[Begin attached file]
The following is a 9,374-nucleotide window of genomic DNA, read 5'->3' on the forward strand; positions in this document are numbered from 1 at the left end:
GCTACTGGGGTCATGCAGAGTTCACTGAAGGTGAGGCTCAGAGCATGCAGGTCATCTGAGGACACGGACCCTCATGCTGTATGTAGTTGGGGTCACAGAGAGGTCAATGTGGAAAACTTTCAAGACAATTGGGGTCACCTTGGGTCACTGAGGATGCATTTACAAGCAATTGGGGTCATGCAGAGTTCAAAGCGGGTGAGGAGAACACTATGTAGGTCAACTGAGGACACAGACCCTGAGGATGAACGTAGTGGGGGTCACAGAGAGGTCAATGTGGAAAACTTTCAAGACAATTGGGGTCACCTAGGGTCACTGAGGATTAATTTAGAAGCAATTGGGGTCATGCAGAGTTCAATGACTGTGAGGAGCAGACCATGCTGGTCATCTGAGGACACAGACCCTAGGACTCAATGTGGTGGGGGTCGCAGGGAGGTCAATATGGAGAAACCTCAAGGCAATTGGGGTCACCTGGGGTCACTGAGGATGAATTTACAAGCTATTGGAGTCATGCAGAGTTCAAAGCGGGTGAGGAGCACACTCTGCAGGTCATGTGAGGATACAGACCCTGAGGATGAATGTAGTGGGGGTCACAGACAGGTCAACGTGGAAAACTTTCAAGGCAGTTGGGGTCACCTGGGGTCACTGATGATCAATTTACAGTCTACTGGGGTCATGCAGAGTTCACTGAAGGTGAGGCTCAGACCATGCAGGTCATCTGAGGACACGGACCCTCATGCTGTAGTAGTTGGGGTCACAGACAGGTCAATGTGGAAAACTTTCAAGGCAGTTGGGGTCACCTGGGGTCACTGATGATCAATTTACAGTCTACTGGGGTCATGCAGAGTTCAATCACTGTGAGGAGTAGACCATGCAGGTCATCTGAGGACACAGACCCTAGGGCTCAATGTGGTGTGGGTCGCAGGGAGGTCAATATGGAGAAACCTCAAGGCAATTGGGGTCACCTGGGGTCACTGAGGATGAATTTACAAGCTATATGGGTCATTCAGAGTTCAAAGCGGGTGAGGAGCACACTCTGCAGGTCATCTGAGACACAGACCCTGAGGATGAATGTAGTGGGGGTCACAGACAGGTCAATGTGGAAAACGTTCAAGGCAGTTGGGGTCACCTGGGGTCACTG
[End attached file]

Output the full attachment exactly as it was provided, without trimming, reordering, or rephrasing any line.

The following is a 9,374-nucleotide window of genomic DNA, read 5'->3' on the forward strand; positions in this document are numbered from 1 at the left end:
GCTACTGGGGTCATGCAGAGTTCACTGAAGGTGAGGCTCAGAGCATGCAGGTCATCTGAGGACACGGACCCTCATGCTGTATGTAGTTGGGGTCACAGAGAGGTCAATGTGGAAAACTTTCAAGACAATTGGGGTCACCTTGGGTCACTGAGGATGCATTTACAAGCAATTGGGGTCATGCAGAGTTCAAAGCGGGTGAGGAGAACACTATGTAGGTCAACTGAGGACACAGACCCTGAGGATGAACGTAGTGGGGGTCACAGAGAGGTCAATGTGGAAAACTTTCAAGACAATTGGGGTCACCTAGGGTCACTGAGGATTAATTTAGAAGCAATTGGGGTCATGCAGAGTTCAATGACTGTGAGGAGCAGACCATGCTGGTCATCTGAGGACACAGACCCTAGGACTCAATGTGGTGGGGGTCGCAGGGAGGTCAATATGGAGAAACCTCAAGGCAATTGGGGTCACCTGGGGTCACTGAGGATGAATTTACAAGCTATTGGAGTCATGCAGAGTTCAAAGCGGGTGAGGAGCACACTCTGCAGGTCATGTGAGGATACAGACCCTGAGGATGAATGTAGTGGGGGTCACAGACAGGTCAACGTGGAAAACTTTCAAGGCAGTTGGGGTCACCTGGGGTCACTGATGATCAATTTACAGTCTACTGGGGTCATGCAGAGTTCACTGAAGGTGAGGCTCAGACCATGCAGGTCATCTGAGGACACGGACCCTCATGCTGTAGTAGTTGGGGTCACAGACAGGTCAATGTGGAAAACTTTCAAGGCAGTTGGGGTCACCTGGGGTCACTGATGATCAATTTACAGTCTACTGGGGTCATGCAGAGTTCAATCACTGTGAGGAGTAGACCATGCAGGTCATCTGAGGACACAGACCCTAGGGCTCAATGTGGTGTGGGTCGCAGGGAGGTCAATATGGAGAAACCTCAAGGCAATTGGGGTCACCTGGGGTCACTGAGGATGAATTTACAAGCTATATGGGTCATTCAGAGTTCAAAGCGGGTGAGGAGCACACTCTGCAGGTCATCTGAGACACAGACCCTGAGGATGAATGTAGTGGGGGTCACAGACAGGTCAATGTGGAAAACGTTCAAGGCAGTTGGGGTCACCTGGGGTCACTG